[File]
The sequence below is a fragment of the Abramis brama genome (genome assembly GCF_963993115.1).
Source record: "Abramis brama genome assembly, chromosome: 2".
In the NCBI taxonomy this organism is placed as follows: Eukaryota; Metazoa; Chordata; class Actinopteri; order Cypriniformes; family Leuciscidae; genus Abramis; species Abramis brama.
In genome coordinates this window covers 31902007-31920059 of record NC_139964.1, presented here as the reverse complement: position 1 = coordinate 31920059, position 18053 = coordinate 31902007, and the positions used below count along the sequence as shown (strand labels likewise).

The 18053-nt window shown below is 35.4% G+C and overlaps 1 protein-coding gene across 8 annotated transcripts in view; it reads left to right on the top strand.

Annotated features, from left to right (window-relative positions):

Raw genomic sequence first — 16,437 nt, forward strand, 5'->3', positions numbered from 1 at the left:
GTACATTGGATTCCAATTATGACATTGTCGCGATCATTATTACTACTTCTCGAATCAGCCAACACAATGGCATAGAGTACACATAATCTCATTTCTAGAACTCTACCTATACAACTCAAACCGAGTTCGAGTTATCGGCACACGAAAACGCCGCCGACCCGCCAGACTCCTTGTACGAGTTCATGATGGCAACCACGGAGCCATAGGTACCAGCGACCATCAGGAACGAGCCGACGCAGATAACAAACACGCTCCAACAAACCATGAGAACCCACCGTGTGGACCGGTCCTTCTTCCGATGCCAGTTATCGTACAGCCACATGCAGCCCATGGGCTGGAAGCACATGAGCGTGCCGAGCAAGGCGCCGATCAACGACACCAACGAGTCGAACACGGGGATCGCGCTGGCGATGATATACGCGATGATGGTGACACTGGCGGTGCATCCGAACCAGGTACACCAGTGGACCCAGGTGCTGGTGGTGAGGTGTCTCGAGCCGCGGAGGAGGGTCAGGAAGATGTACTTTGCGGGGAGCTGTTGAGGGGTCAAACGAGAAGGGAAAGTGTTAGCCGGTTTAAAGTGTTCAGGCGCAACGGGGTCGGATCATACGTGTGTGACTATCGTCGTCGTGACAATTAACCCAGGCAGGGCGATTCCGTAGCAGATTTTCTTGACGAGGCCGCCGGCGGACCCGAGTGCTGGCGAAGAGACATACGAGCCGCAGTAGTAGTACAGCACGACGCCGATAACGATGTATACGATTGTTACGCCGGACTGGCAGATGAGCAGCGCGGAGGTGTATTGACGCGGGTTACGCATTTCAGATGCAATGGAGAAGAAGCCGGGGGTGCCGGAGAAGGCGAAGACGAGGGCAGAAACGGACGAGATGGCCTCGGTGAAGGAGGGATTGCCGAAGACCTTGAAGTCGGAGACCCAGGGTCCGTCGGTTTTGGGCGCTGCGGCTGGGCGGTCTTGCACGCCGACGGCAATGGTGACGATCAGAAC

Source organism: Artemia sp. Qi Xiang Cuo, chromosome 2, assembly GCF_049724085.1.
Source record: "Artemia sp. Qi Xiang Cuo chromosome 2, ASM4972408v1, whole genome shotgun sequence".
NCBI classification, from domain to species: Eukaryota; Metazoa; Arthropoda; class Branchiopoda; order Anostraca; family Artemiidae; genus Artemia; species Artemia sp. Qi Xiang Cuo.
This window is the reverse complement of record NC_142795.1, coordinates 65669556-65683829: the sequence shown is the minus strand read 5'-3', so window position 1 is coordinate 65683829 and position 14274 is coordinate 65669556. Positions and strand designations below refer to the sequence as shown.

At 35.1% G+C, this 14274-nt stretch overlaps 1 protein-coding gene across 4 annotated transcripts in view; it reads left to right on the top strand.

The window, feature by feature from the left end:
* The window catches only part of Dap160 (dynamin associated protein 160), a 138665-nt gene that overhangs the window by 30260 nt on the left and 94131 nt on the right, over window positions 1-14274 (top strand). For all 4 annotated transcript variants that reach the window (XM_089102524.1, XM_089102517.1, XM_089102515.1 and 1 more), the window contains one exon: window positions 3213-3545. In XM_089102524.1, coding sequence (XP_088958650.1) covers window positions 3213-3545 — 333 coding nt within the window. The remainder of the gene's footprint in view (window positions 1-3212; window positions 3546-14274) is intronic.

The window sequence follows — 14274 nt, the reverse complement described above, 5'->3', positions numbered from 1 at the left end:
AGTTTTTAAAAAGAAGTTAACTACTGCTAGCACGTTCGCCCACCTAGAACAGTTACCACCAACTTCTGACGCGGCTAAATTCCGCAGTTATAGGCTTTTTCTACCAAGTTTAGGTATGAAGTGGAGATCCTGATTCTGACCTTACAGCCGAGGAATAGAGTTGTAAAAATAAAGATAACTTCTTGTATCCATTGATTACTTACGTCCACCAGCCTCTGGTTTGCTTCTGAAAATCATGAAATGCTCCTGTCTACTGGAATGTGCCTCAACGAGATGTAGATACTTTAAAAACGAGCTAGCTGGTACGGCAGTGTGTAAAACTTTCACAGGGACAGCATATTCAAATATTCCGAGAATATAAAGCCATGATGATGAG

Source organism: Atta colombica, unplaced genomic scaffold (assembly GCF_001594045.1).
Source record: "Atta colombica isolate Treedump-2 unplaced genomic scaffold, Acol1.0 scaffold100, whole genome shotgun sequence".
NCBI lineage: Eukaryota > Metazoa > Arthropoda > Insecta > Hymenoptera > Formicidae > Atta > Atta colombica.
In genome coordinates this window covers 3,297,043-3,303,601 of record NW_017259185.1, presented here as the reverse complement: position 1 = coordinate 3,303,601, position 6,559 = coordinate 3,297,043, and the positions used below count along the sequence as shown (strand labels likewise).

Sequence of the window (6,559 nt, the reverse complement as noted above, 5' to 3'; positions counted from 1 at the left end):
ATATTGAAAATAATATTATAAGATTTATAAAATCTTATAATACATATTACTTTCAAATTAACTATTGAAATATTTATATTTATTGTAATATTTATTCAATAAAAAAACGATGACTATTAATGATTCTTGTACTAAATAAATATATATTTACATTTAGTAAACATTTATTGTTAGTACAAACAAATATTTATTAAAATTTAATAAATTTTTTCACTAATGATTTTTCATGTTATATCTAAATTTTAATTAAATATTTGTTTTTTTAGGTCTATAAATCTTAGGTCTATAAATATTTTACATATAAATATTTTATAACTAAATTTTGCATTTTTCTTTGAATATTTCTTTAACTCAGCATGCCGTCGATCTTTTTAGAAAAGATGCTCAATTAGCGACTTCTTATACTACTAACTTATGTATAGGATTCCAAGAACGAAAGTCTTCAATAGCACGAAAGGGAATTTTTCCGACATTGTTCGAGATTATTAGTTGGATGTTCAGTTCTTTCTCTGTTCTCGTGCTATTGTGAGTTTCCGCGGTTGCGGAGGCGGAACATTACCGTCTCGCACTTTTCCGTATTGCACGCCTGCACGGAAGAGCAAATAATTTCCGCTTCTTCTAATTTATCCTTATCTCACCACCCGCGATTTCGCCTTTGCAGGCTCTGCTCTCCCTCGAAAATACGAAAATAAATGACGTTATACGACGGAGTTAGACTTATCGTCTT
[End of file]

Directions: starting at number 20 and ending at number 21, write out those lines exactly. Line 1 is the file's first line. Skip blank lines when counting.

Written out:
NCBI lineage: Eukaryota > Metazoa > Arthropoda > Insecta > Hymenoptera > Formicidae > Atta > Atta colombica.
In genome coordinates this window covers 3,297,043-3,303,601 of record NW_017259185.1, presented here as the reverse complement: position 1 = coordinate 3,303,601, position 6,559 = coordinate 3,297,043, and the positions used below count along the sequence as shown (strand labels likewise).